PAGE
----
In another development that relates to the FCC’s net neutrality rules and to mobile data caps, a group of more than 50 public interest and consumer advocacy organizations wrote to FCC Chairman Tom Wheeler Monday to urge application of the FCC’s Open Internet rules to mobile and fixed Internet service provider (ISP) “zero rating” plans that exempt certain web-based content from monthly data caps.
Parties signing the letter include the Electronic Frontier Foundation, Free Press, New America’s Open Technology Institute, and the Rural Broadband Policy Group. The letter spotlights the zero rating practices of Verizon, AT&T, and T-Mobile, which are claimed to “distort competition, stifle innovation, limit user choice . . . and drive up prices.” Noting that “ISPs can’t charge websites and applications for access to a fast lane” under the FCC’s Open Internet rules, the groups complained that “sponsored data” plans offered by Verizon and AT&T “motivate ISPs to keep data caps low in order to create pressure for companies to pay to circumvent the caps.” The groups also advised Wheeler that such plans “distort user choicer by pushing people towards websites with deep pockets and away from smaller applications who can’t afford the toll.” While acknowledging that T-Mobile doesn’t charge website participants in its zero-rated “BingeOn” program for data cap exemptions, the groups observed that T-Mobile imposes “substantial—and proprietary—technical requirements” which “make it difficult for many startups, small players and non-commercial” entities to participate. Asserting that all such plans “run afoul of both the spirit of net neutrality and of the Open Internet rules,” the letter thus calls on the FCC to “protect Internet users and enforce its Open Internet rules.”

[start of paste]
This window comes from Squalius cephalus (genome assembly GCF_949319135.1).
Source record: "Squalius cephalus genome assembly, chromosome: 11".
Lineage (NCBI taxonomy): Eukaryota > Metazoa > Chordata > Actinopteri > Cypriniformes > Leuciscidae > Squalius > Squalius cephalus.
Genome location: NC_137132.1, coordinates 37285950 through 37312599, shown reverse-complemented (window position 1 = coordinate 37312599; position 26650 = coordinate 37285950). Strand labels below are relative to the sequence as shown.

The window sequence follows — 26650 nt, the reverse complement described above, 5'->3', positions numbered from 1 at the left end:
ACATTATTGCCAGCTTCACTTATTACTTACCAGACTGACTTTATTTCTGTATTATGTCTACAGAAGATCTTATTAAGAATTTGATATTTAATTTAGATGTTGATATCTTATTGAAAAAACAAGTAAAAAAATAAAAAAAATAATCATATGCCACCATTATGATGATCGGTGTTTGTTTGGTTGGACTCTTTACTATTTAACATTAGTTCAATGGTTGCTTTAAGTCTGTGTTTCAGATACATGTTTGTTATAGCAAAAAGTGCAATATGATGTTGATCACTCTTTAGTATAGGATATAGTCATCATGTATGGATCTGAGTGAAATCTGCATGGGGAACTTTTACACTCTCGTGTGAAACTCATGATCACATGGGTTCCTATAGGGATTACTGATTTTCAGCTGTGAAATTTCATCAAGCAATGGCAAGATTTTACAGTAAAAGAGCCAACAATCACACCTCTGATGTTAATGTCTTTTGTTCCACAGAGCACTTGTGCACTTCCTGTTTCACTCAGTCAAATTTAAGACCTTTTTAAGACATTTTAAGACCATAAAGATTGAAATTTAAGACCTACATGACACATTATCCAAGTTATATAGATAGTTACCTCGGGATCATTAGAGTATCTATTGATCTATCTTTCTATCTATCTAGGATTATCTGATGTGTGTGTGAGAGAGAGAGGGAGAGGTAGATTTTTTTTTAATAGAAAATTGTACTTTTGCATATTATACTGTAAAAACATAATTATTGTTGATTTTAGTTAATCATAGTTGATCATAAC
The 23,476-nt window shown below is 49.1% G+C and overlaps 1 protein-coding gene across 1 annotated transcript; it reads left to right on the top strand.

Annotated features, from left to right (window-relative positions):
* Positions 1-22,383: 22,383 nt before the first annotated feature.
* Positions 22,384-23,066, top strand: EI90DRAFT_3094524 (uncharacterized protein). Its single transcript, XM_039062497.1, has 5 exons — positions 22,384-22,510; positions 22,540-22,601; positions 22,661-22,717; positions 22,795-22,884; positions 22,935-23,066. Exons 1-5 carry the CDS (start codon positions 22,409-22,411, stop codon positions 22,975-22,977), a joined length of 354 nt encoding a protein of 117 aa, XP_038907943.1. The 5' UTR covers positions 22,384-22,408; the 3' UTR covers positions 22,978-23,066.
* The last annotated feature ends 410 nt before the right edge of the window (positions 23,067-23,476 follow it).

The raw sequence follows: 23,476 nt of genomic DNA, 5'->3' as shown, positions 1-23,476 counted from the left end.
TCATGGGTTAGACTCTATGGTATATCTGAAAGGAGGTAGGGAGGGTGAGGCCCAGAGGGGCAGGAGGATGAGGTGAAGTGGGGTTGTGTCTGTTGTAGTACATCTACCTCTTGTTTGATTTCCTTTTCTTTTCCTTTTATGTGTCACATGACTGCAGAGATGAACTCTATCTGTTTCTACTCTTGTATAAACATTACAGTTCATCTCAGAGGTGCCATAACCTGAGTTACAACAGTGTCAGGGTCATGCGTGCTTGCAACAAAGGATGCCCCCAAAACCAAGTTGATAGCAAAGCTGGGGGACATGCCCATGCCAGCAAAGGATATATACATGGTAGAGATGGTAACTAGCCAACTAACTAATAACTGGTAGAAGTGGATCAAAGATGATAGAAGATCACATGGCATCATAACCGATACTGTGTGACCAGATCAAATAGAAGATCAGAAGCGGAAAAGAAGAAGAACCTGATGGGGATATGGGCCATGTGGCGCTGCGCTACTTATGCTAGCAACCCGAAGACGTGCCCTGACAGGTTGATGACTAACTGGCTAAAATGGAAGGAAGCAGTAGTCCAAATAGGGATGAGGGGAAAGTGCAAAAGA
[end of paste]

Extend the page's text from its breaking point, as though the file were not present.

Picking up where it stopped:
Noting that the FCC is currently conducting an investigation into zero-rating, an FCC spokesman told reporters that “Commission staff continues to learn about the new offerings, and meetings with stakeholders are ongoing.” Although officials of AT&T, Verizon and T-Mobile offered no comment, an executive of wireless association CTIA observed that, because “free data services are pro-consumer innovative offerings,” the FCC “should reject efforts to take away from consumers these free . . . services and options.”